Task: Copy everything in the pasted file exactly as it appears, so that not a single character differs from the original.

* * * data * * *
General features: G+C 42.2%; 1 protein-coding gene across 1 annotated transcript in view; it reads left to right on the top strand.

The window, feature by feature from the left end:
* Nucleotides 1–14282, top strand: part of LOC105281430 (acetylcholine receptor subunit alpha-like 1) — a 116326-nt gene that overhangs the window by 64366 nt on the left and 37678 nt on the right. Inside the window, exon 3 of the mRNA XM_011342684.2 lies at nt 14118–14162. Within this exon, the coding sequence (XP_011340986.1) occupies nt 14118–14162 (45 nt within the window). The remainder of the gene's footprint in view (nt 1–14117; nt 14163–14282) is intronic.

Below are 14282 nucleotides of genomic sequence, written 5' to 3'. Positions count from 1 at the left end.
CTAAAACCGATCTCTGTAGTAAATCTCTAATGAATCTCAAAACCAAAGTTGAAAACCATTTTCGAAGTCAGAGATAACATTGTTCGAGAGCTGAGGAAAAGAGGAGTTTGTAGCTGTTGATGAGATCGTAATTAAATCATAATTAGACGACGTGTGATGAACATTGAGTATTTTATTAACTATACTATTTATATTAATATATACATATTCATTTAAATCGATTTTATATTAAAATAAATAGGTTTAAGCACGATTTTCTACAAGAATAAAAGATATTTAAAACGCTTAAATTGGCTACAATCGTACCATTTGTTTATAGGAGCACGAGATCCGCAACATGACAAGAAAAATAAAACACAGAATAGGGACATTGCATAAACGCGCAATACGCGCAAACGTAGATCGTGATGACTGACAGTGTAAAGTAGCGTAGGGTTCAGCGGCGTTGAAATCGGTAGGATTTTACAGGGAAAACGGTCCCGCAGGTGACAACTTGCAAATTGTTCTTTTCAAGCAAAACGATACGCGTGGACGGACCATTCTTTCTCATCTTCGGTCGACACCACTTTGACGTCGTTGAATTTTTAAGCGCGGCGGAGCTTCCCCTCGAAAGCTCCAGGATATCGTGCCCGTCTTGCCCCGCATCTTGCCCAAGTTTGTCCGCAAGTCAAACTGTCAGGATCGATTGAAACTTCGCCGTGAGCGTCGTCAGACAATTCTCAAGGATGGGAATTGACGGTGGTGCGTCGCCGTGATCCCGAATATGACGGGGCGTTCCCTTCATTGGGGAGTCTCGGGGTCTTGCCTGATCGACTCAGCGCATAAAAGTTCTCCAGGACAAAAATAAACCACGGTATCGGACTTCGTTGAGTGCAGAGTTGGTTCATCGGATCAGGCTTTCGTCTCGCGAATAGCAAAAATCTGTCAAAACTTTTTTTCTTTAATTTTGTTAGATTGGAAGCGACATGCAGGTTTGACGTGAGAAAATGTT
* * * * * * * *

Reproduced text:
General features: G+C 42.2%; 1 protein-coding gene across 1 annotated transcript in view; it reads left to right on the top strand.

The window, feature by feature from the left end:
* Nucleotides 1–14282, top strand: part of LOC105281430 (acetylcholine receptor subunit alpha-like 1) — a 116326-nt gene that overhangs the window by 64366 nt on the left and 37678 nt on the right. Inside the window, exon 3 of the mRNA XM_011342684.2 lies at nt 14118–14162. Within this exon, the coding sequence (XP_011340986.1) occupies nt 14118–14162 (45 nt within the window). The remainder of the gene's footprint in view (nt 1–14117; nt 14163–14282) is intronic.

Below are 14282 nucleotides of genomic sequence, written 5' to 3'. Positions count from 1 at the left end.
CTAAAACCGATCTCTGTAGTAAATCTCTAATGAATCTCAAAACCAAAGTTGAAAACCATTTTCGAAGTCAGAGATAACATTGTTCGAGAGCTGAGGAAAAGAGGAGTTTGTAGCTGTTGATGAGATCGTAATTAAATCATAATTAGACGACGTGTGATGAACATTGAGTATTTTATTAACTATACTATTTATATTAATATATACATATTCATTTAAATCGATTTTATATTAAAATAAATAGGTTTAAGCACGATTTTCTACAAGAATAAAAGATATTTAAAACGCTTAAATTGGCTACAATCGTACCATTTGTTTATAGGAGCACGAGATCCGCAACATGACAAGAAAAATAAAACACAGAATAGGGACATTGCATAAACGCGCAATACGCGCAAACGTAGATCGTGATGACTGACAGTGTAAAGTAGCGTAGGGTTCAGCGGCGTTGAAATCGGTAGGATTTTACAGGGAAAACGGTCCCGCAGGTGACAACTTGCAAATTGTTCTTTTCAAGCAAAACGATACGCGTGGACGGACCATTCTTTCTCATCTTCGGTCGACACCACTTTGACGTCGTTGAATTTTTAAGCGCGGCGGAGCTTCCCCTCGAAAGCTCCAGGATATCGTGCCCGTCTTGCCCCGCATCTTGCCCAAGTTTGTCCGCAAGTCAAACTGTCAGGATCGATTGAAACTTCGCCGTGAGCGTCGTCAGACAATTCTCAAGGATGGGAATTGACGGTGGTGCGTCGCCGTGATCCCGAATATGACGGGGCGTTCCCTTCATTGGGGAGTCTCGGGGTCTTGCCTGATCGACTCAGCGCATAAAAGTTCTCCAGGACAAAAATAAACCACGGTATCGGACTTCGTTGAGTGCAGAGTTGGTTCATCGGATCAGGCTTTCGTCTCGCGAATAGCAAAAATCTGTCAAAACTTTTTTTCTTTAATTTTGTTAGATTGGAAGCGACATGCAGGTTTGACGTGAGAAAATGTT